The original brief was to create a white-wash modern luncheonette – part coffee shop, part restaurant. A decision was later made by the owners to rather opt for a dinner spot, which in turn shifted our vision for the space. To compliment the modern style of share-cuisine, Atelier Interiors wanted the design of the space to have an understated elegance. The colour palette inspiration came from Studio Twocan’s cement ceramic range – dusty pink (feature colour), charcoal (slate bar), white (floor and walls) and terra cotta (existing stone walls/copper tables). Accordingly they used stained glass, dirty pinks, lush velvets and an eclectic mix of custom and modernist furniture - within a white gallery setting - to create a French retro-chic feel. Cape Town-based artist, Kurt Pio, helped finish the space off beautifully with his modern bespoke artwork (available for purchase).
Almost all of the design elements are bespoke, designed by Atelier Interiors specifically for the restaurant, which always makes for an interesting project. Besides Kurt, they got to work with some really talented local designers, such as Conrad Van der Westhuizen who helped bring the vision for the lighting, copper tables and stained glass features to life. It's a trickier process, but much more rewarding. Furthermore we tried to use as many local suppliers and manufacturers as possible. The marble and timber tables are manufactured by Pederson and Lennard and the leather and steel barstools by Stokperd - both Cape Town based.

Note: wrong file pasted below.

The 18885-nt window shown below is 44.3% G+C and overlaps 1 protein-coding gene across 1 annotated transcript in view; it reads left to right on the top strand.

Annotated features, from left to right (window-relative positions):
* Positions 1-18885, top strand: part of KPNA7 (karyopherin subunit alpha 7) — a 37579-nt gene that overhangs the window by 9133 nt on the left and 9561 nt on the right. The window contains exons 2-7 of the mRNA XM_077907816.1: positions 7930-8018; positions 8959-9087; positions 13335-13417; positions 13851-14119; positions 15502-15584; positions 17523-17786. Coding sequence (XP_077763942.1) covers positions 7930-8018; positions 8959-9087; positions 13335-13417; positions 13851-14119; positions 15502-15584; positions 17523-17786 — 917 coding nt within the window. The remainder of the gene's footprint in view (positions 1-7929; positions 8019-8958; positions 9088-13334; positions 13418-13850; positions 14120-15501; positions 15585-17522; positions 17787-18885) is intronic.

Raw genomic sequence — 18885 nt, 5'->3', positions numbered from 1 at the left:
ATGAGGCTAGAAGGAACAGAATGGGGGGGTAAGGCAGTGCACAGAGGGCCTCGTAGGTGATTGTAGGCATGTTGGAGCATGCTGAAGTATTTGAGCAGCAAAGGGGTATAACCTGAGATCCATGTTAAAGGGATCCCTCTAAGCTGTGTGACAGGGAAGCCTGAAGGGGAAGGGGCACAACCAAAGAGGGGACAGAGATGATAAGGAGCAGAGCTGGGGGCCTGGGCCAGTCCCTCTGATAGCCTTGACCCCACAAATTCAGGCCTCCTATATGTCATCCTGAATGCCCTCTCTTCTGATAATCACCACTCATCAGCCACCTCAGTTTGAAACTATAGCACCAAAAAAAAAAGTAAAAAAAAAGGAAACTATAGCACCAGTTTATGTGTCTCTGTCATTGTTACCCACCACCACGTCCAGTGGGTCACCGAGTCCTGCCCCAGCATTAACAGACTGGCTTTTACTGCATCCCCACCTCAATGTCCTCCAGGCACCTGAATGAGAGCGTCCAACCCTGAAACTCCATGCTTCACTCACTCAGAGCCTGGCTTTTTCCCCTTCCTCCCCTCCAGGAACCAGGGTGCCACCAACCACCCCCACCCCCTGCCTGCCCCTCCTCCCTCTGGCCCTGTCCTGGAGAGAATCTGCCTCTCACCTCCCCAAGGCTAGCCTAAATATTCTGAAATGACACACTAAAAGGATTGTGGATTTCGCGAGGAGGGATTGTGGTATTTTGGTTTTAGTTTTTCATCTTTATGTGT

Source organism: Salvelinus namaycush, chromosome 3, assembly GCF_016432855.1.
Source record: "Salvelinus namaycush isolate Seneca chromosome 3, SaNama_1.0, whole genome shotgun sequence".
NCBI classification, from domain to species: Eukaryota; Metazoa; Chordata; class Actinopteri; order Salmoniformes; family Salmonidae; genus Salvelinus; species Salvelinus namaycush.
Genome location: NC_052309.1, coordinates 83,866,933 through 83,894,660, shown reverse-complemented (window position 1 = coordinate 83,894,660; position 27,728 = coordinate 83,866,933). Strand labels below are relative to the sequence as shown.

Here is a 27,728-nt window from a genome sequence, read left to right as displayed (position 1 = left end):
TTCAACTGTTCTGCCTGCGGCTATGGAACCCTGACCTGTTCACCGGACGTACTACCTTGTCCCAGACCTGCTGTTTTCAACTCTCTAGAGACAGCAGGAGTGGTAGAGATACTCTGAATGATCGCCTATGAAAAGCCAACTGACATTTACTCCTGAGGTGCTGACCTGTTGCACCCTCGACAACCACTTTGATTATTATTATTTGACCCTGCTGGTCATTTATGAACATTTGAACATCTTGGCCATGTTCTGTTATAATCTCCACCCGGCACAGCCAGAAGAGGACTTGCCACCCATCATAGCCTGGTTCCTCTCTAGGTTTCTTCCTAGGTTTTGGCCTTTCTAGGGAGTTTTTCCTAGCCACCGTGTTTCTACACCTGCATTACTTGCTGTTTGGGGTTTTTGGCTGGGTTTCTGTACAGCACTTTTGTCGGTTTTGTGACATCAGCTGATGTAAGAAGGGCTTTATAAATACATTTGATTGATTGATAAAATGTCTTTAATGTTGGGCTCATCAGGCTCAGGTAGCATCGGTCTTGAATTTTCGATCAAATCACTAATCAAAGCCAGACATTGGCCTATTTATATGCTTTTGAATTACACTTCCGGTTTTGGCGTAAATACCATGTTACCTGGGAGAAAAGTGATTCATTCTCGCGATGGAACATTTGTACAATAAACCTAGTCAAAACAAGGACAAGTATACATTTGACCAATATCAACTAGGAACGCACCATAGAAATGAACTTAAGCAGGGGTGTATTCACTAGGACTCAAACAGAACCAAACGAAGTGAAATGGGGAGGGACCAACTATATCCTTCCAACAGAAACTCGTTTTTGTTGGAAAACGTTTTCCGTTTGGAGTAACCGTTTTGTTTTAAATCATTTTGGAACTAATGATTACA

The stained glass was an integral part of this French-retro vision that they had. Again, AI wanted to move away from a traditional bar backing with lots of bottles. Feeling that the stained glass and metal (beaten copper and brass panels) would really add some understated glamour, and be in keeping with the style of cuisine the chefs were going for. Conrad built the structure - it was quite the process to get made, but they were very happy with the end result.
Another interesting feature is the bar front which AI clad in natural slate. Slate was chosen as AI felt the space needed something to ground the already sleek white shell. Natural slate slab sizes available locally were very limited, so AI used this to their advantage, playing with the pieces of stone in a puzzle like fashion. Instead of hiding the unusual grouting lines they therefore enhanced them with the Japanese art of Kintsukuroi – to repair with gold.